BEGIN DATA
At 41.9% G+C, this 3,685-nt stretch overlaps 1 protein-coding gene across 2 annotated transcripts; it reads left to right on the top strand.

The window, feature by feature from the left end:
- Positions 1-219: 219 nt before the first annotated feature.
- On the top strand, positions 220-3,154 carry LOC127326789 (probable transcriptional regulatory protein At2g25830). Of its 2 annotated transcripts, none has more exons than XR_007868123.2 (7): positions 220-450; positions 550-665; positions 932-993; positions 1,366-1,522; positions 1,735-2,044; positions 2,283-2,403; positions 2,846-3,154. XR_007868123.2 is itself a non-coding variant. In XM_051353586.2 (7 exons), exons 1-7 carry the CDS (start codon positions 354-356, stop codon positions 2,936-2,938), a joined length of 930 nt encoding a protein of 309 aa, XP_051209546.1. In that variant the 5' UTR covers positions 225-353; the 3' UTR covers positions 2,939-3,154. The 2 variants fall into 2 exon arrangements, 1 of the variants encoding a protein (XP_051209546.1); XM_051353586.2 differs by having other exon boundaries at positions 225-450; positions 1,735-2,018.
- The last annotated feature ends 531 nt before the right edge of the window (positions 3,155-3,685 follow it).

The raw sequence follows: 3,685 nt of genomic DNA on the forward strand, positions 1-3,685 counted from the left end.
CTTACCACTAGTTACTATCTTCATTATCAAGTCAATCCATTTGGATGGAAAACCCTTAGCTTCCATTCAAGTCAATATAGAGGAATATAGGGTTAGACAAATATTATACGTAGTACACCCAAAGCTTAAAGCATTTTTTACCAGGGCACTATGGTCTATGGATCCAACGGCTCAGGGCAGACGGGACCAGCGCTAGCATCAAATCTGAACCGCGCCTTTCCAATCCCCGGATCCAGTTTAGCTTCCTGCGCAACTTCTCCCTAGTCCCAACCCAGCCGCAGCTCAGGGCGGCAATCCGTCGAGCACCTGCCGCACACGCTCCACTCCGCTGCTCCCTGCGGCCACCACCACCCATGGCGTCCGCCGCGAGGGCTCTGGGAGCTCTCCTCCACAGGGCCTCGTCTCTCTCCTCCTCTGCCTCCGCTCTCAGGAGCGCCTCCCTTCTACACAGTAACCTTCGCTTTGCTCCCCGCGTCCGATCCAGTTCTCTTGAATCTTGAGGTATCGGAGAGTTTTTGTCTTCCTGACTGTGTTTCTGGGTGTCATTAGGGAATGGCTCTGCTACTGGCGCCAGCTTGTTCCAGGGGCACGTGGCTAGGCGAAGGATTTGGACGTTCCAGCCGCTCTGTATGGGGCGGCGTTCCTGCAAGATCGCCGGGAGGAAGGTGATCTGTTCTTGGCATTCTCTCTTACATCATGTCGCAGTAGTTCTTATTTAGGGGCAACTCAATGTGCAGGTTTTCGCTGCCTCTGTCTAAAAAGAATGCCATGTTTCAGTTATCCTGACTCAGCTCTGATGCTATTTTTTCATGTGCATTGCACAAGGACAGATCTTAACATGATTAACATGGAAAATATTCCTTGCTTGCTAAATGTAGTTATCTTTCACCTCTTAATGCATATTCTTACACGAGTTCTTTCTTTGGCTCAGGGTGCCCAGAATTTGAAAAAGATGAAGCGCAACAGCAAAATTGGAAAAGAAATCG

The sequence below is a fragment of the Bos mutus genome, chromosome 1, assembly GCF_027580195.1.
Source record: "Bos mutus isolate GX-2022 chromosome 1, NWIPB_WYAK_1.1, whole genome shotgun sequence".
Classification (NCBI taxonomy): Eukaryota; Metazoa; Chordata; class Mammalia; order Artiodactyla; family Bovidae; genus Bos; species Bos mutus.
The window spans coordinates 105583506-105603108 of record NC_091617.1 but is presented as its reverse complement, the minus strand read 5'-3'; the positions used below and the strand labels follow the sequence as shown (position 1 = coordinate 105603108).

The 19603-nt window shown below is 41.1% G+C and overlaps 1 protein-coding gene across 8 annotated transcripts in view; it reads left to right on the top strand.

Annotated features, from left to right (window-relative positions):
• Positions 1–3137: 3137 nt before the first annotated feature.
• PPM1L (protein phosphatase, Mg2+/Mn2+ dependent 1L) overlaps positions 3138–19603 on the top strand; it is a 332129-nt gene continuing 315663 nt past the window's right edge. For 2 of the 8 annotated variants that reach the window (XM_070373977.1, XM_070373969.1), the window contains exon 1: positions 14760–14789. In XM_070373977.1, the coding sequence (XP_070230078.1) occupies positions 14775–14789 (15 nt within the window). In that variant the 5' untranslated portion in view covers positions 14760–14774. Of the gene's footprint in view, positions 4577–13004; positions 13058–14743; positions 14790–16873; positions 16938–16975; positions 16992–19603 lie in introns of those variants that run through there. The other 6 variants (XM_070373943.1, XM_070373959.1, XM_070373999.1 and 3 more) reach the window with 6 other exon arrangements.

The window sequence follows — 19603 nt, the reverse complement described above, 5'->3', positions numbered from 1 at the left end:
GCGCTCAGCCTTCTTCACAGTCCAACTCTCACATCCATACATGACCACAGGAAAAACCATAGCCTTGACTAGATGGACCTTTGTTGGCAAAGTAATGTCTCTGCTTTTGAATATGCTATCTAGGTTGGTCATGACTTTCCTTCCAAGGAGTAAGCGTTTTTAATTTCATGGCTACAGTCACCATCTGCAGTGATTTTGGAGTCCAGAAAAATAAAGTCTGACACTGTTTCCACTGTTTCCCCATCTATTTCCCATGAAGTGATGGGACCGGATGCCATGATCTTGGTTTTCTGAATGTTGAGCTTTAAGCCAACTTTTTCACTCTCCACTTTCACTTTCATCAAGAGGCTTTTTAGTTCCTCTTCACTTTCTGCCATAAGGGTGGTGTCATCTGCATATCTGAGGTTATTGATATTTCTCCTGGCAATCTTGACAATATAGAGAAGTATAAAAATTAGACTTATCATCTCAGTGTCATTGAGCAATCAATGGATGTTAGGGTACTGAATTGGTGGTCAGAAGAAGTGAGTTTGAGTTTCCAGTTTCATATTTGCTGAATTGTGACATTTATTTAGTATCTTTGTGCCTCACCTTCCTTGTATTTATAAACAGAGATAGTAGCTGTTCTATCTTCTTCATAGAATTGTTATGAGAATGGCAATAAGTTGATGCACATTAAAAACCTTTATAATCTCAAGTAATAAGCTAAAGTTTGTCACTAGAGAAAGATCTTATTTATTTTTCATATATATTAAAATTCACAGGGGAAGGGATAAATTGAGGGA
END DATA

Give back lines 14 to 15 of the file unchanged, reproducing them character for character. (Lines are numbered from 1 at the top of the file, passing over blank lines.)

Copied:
• Positions 1–3137: 3137 nt before the first annotated feature.
• PPM1L (protein phosphatase, Mg2+/Mn2+ dependent 1L) overlaps positions 3138–19603 on the top strand; it is a 332129-nt gene continuing 315663 nt past the window's right edge. For 2 of the 8 annotated variants that reach the window (XM_070373977.1, XM_070373969.1), the window contains exon 1: positions 14760–14789. In XM_070373977.1, the coding sequence (XP_070230078.1) occupies positions 14775–14789 (15 nt within the window). In that variant the 5' untranslated portion in view covers positions 14760–14774. Of the gene's footprint in view, positions 4577–13004; positions 13058–14743; positions 14790–16873; positions 16938–16975; positions 16992–19603 lie in introns of those variants that run through there. The other 6 variants (XM_070373943.1, XM_070373959.1, XM_070373999.1 and 3 more) reach the window with 6 other exon arrangements.